Broken Promises

Apple and Google Podcasts Include Militias, QAnon

Militia groups and QAnon have amassed a vast audience through social media. But they’ve also gained a foothold on Apple and Google podcasts—and an Apple TV show.

Apple and Google continue to offer nearly 20 podcasts that promote far-right militia groups and the baseless QAnon conspiracy theory, despite the role these movements played in fueling the deadly U.S. Capitol riot, according to an investigation by the Tech Transparency Project (TTP).

Apple TV also carries a show devoted to the Oath Keepers anti-government militia, TTP found. 

The podcasts identified by TTP include one hosted by Proud Boys founder Gavin McInnes, which debuted on Jan. 4, two days before the Capitol insurrection. Another podcast features the name and logo of the Three Percenters militia. Prosecutors have charged adherents of the Proud Boys, Three Percenters, and Oath Keepers in connection with the Capitol violence, and Canadian lawmakers recently voted to designate the Proud Boys as a banned terrorist organization.

The dynamic shows how deeply far-right and conspiracy content has penetrated the technology ecosystem. Facebook and Twitter have launched well-publicized efforts to root out militias and QAnon from their platforms, but these movements have also managed to gain a foothold in podcasting and streaming TV. Apple and Google, by including this content in their offerings, give extremists another way to reach potentially millions of people.

TTP’s investigation found nine podcasts associated with militia groups and the so-called boogaloo movement, whose supporters are preparing for a second Civil War.

Proud Boys founder Gavin McInnes at a 2017 rally in Berkeley, Calif.

One podcast is conspicuously titled “Three Percenters Original” and includes the logo of the militia group as its main image. Another is “Get Off My Lawn,” hosted by Gavin McInnes, founder of the hate group Proud Boys. McInnes has been booted from social media platforms and faced multiple suspensions from Google-owned YouTube, including last year for (by his own account) violating policies against "content glorifying or inciting violence against another person or group of people." Still, his podcast is available on Google Play.

The boogaloo-themed podcasts are “The eMilita Podcast,” “Biting the Bullet,” “Uncensored Tactical,” “The Statist Quo,” “Liberty Minded Medics,” “Insurgency Knitting Circle Podcast,” and “Boogaloo Bob Show.” TTP has previously reported on the rapid growth of this extremist movement on Facebook.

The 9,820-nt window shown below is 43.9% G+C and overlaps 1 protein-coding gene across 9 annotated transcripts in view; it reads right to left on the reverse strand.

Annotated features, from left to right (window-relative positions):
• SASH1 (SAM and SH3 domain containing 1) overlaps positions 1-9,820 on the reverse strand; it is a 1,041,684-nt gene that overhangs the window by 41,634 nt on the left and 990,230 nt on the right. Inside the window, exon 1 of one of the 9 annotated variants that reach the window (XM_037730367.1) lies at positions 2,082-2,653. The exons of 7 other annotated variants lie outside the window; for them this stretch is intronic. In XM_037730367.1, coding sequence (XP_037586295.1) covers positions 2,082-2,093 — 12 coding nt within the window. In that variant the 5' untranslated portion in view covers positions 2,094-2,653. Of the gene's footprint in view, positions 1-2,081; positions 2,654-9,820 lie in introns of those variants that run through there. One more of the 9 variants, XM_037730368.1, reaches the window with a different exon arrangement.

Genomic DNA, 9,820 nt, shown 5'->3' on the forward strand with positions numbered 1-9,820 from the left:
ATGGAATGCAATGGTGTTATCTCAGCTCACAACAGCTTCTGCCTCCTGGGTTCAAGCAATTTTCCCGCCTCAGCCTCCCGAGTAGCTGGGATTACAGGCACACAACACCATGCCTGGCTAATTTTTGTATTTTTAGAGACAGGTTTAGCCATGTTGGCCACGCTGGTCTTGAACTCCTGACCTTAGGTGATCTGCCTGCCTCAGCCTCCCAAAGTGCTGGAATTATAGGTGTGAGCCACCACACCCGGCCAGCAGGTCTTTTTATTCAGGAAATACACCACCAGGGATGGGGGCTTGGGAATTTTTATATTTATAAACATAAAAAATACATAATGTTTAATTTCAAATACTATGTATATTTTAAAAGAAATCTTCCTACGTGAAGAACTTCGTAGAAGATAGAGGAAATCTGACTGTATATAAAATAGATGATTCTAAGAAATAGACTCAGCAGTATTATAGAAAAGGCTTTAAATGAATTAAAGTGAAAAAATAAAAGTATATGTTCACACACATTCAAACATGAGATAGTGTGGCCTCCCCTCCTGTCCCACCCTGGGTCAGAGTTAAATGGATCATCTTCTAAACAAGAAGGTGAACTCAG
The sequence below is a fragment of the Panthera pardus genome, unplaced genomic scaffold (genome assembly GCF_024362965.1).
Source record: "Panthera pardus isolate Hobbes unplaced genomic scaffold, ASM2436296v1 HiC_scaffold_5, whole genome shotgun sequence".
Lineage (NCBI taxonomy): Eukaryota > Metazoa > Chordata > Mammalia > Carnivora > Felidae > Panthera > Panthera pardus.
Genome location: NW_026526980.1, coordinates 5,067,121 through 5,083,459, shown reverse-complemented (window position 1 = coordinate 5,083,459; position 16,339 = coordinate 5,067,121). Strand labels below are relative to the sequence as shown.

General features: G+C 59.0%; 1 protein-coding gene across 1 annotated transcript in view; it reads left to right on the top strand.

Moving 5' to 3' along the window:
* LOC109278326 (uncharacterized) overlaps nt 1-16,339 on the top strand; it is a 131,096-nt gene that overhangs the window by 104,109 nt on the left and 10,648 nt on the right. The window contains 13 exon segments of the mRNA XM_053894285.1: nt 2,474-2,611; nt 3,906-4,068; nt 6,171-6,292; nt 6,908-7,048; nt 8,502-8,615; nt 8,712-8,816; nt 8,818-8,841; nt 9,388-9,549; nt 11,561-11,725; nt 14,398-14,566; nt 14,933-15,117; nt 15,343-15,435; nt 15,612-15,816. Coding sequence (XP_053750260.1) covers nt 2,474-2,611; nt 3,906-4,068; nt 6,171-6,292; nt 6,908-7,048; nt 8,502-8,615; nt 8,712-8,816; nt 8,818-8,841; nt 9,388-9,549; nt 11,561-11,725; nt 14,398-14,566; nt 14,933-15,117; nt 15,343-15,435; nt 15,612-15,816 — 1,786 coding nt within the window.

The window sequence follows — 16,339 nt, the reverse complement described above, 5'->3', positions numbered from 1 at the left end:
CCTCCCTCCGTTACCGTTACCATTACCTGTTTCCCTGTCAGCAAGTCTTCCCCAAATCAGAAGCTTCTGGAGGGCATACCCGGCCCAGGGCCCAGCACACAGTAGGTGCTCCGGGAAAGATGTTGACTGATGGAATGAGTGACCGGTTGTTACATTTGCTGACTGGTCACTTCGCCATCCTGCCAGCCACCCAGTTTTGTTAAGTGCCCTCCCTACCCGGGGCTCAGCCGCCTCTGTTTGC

TTP also found 10 podcasts relating to QAnon: “Pardon My American,” “Praying Medic,” “X22 Report,” “Red Pill News,” “Woke Societies’s Podcast,” “Unbridled Minds,” “Republic Restored Podcast,” “The Awakener,” “Qanon FAQ,” and the “Great Awakening Podcast.”

QAnon followers were among the crowd that stormed the U.S. Capitol on Jan. 6.

QAnon adherents believe that Donald Trump is waging a secret war against a global cabal of Satan-worshiping pedophiles and child sex traffickers. The conspiracy theory has gained a massive following in recent years, and its followers had a visible role in the Capitol riot.

As with McInnes, Google has an inconsistent approach to these QAnon podcasts: YouTube has removed some of them, according to updates from podcast creators, but they’re still included in the Google Play store.

TTP also identified a militia-themed show on Apple TV. The show, called “Oath Keepers TV,” is available to an estimated 40 million Apple TV subscribers. As noted above, several alleged members of the Oath Keepers have been charged with conspiring to commit violence at the Capitol. The group is “one of the largest radical antigovernment groups in the U.S. today,” and claims tens of thousands of current and former law enforcement officers and military veterans as members, according to the Southern Poverty Law Center.

The presence of these dubious programs on Apple and Google platforms contrasts with the companies’ public condemnation of the Capitol insurrection. On Jan. 6, the day of the riot, Google CEO Sundar Pichai called the “lawlessness and violence occurring on Capitol Hill” the “antithesis of democracy.” Apple CEO Tim Cook said in a Jan. 12 interview that “no one is above the law,” adding, “I think everyone that had a part in it needs to be held accountable.” Both Apple and Google kicked out Parler, the social network favored by Trump supporters, from their app stores in the wake of the Capitol attack, citing its inability to police user posts.

Apple is the “dominant distributor” of podcasts, with tens of millions of people using the pre-installed podcast app on their Apple devices, according to a recent report by Bloomberg News. The report said Apple is considering adding a subscription service to its podcast app, meaning it could potentially profit from its militia and QAnon offerings in the future. Apple TV charges users a subscription rate of $4.99 per month.

Podcast creators often monetize their episodes through running ads and sponsorships. By allowing access to militia and QAnon supporters, Apple and Google may also be providing an income stream to these movements.

TTP also observed that Apple is actually promoting the far-right and conspiracy podcasts in some cases, via the recommendation algorithm on its podcast app.

It’s not clear why Apple and Google haven’t already removed this content, given the evident dangers of far-right militias and QAnon. Apple says it strives to present podcasts in “accurate form,” and its requirements prohibit podcast content that promotes illegal activity or violence, is “objectionable” or “in poor taste,” terms that could potentially be applied to these movements.

Google’s podcast content policies are less specific, but state that Google can take down content that is “obscene” and could “create liability for Google.”